He laughs now that "15 or 16" NBA teams offered to fly him to their cities for workouts — only so they could inquire about his fear of flying. A few months ago, that idea scared him to death.
"I had to stop those," he said. "It was too much. They made me anxious, and then wanted to ask me about anxiety, you know?"
Rockets general manager Daryl Morey called him a "top-five" talent and a "pretty unique player" at the introductory news conference for White and fellow first-round draft picks Jeremy Lamb and Terrence Jones.
Morey said then that Fred Hoiberg, White's coach at Iowa State, reassured the Rockets about the anxiety issues. Hoiberg played for current Rockets coach Kevin McHale in Minnesota in 2004-05.
"We got comfortable with him," Morey said at the time.
Hoiberg did not return a phone message from The Associated Press on Thursday.
Over the summer, it seemed as if White had learned to corral his "aerophobia." He flew with the team to its summer league mini-season in Las Vegas, then flew to New York City for NBA rookie orientation. As training camp approached, though, something didn't feel right.
"I was just feeling like, 'You know what? I don't see how this is going to work,'" he said. "It's honest to just say, 'I have some anxiety.' It's a whole different level of honesty to say to the Rockets, 'I have anxiety, and this is what I need to do to be healthy and can you accommodate me?' I felt that it was necessary to take that step."
He signed a standard contract with the Rockets, and it made no mention of his disorder. He doesn't expect to amend that contract, or draft a new one to lay out his travel arrangement with the team.
"To go back and rewrite a contract would be extremely inconvenient," he said. "We're kind of going ahead in a good faith kind of a deal. Putting it in writing is going to be tough."
The league wouldn't comment on White's situation. White said the NBA has "approved some things," but hasn't been deeply involved in his discussions with the Rockets.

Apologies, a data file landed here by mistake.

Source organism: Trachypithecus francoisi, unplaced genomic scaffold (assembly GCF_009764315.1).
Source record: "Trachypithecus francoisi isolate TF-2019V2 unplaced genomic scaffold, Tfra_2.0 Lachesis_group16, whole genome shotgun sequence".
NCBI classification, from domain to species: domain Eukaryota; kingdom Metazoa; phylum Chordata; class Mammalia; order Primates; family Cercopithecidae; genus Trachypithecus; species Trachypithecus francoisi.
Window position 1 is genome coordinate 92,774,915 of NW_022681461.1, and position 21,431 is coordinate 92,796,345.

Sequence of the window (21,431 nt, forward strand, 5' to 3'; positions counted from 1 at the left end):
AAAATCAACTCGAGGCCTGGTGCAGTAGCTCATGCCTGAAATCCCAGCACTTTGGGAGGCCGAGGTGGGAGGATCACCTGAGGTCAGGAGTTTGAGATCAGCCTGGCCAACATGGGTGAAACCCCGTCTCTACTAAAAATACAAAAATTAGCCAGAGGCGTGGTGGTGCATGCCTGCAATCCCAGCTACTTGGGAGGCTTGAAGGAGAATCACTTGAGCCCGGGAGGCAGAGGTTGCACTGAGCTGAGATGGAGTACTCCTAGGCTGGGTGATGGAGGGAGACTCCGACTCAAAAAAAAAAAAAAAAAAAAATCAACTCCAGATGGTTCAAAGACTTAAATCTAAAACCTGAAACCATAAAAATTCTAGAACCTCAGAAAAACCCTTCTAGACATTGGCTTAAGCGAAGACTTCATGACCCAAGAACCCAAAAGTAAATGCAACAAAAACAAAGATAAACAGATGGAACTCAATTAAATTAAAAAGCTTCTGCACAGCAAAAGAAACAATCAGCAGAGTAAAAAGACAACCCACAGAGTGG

Neither the NBA nor the NFL could cite any players who made requested similar travel requests to their teams in the past. White's anxiety, however, is not unprecedented among professional athletes.
Former European soccer star Dennis Bergkamp was nicknamed "the Non-Flying Dutchman" after he developed a fear of flying during the 1994 World Cup. During the tournament, a journalist flying with the team from Orlando, Fla., to Dallas joked about a bomb on board and the flight was delayed. The plane also encountered engine trouble during the flight, and Bergkamp never flew again.
White can't pinpoint the moment when plane travel became so terrifying. He was 10 years old on Sept. 11, 2001 and he vividly remembers watching the horror of that day unfold with his mother, Rebecca.
"As much as I want to say that's not it," he said, "I can't deny that every time I get on a plane, I wonder if somebody on this flight has bad intentions. That's just being honest."
But White says there's more to it than that.
As a prep standout, White flew often during summers to basketball camps with his AAU team. The panic attacks started setting in before flights, on flights, whenever he thought about air travel.
"I wouldn't let anybody know I was having a panic attack. I had to kind of keep it in," he said. "That's how I built up the fear of planes. I'm scared of heights, yes. Planes make me uneasy. Before I started having panic attacks, planes never bothered me to the point where I felt it was unhealthy. Now, I've built up a thing where I feel like planes and traveling, basically represent death."
No single episode prompted him to reach out to the Rockets. He hasn't had a full-blown panic attack since he started taking Fluoxetine, a generic form of Prozac, three years ago.
But he started thinking about his future — five years from now, 10 years from now. He's educated himself on mental illness, able to rattle off sobering statistics from memory, and he's learned about people whose lives were ruined because of it.